How to Make your Child Feel Like a Sporting Legend

The final battle is here. The crowd is roaring around you. Half roar for you and half roar against you. The grass at your feet is glistening and fresh. Soon it will be mud. Your teammates surround you on the field. Only one thought remains in your synchronised minds: we must win. You have bled for this moment. You have dreamt of this moment. You will cherish this moment.

The 38 centimetre trophy sits on the side of the field. 4.5 kg of silver gilded in gold is staring at you, beckoning you to claim it on the world stage. On one handle, there is a head satyr and on the other, there is the head of a nymph. Generations have come and gone. Only the best in the world have held that cup in their hands. And now, it’s within your grasp.

This will be the tale of the rugby union team that makes it to the finals in the 2015 Rugby World Cup in England, vying for the magnificent Web Ellis cup.

web-ellis-cupIf this story teaches you anything, it’s that trophies have a symbolic significance in the sporting world.

But chances are your kid is still in school and has no plans to take on the world stage of rugby union. They might not be stars on a professional sporting level but it’s still nice to make them feel like stars in their little league matches.

Rewarding hard work with positive reinforcement is a great way to build confidence during those crucial, formative years of a child’s life. If anything, you do not want to be like Marshall Eriksen in How I Met Your Mother.

There’s a fine line between encouraging kids to win versus telling kids that winning is everything. Trophies are a great, positive way to reward kids for their hard work. Even though they might not be getting a gold plated Web Ellis cup made in 1906, getting any trophy can be a big deal to them. Having their glass trophies sitting on the mantelpiece or in the trophy cabinet make them feel proud of their achievements. child-trophy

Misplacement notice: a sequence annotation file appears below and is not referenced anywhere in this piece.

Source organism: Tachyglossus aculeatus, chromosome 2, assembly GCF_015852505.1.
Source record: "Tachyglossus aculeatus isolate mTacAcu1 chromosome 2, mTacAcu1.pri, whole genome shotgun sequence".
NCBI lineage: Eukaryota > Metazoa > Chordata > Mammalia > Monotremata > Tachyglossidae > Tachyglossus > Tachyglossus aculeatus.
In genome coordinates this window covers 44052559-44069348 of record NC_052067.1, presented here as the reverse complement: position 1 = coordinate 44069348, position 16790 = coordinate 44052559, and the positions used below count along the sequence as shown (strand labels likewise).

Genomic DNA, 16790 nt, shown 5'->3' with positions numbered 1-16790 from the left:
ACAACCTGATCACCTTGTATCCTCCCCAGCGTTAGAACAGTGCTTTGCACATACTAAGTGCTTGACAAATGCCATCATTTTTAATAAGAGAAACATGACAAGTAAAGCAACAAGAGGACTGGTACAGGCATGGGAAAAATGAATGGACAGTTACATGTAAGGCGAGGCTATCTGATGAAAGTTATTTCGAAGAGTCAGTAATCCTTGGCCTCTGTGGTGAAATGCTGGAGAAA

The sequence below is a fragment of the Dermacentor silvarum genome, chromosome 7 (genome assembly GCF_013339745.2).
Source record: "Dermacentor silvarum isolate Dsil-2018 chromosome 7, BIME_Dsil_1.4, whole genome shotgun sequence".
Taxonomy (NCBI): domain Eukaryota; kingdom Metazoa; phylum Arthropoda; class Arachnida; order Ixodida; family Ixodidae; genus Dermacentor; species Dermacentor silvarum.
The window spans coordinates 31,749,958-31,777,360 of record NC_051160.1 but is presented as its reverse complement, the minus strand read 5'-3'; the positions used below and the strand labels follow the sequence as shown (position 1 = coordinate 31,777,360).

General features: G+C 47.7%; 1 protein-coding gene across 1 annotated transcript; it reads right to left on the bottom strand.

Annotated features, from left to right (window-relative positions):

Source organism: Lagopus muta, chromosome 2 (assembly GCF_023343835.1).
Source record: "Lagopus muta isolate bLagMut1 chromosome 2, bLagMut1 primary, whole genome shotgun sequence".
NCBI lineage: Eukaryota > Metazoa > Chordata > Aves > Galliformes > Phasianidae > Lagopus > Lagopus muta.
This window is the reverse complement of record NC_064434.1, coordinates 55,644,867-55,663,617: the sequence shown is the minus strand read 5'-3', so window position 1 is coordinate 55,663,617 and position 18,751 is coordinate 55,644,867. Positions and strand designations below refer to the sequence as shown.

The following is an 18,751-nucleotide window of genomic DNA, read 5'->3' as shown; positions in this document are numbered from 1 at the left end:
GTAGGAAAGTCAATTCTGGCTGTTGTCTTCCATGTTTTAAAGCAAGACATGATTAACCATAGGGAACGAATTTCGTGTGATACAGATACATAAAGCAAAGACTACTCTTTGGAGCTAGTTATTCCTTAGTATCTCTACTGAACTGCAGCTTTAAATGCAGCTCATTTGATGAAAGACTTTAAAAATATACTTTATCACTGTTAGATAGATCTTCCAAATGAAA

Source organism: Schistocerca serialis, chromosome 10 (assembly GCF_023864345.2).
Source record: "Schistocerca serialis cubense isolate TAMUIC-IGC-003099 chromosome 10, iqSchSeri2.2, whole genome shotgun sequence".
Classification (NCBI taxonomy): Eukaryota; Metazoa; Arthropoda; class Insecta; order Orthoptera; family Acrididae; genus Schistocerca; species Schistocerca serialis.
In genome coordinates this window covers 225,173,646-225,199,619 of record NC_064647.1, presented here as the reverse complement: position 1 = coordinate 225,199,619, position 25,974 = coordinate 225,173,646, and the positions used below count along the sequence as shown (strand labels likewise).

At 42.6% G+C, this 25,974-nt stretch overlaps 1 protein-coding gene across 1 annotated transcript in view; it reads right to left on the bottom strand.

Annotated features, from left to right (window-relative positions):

They also help to mark different moments in a child’s life, much like a photo album. One trophy might remind you of the time your kid copped a basketball in the face right after scoring a three pointer. Another might remind you of the soccer match when your kid scored an own goal and got so wonderfully excited before realising the error of their ways. Or another might actually remind you of the time your kid won the swimming carnival race after months of practicing.

Whether it’s a trophy for winning or for participation or ‘most improved’, every golden cup serves as a reminder of how much your child has achieved throughout their schooling years; how they’ve learnt of hard work, perseverance and team work. We might not all win a rugby world cup but at least we can be recognized for the little victories that mark our childhood lives.

This article was brought to you by Noble Awards, the masterminds behind trophy creation.


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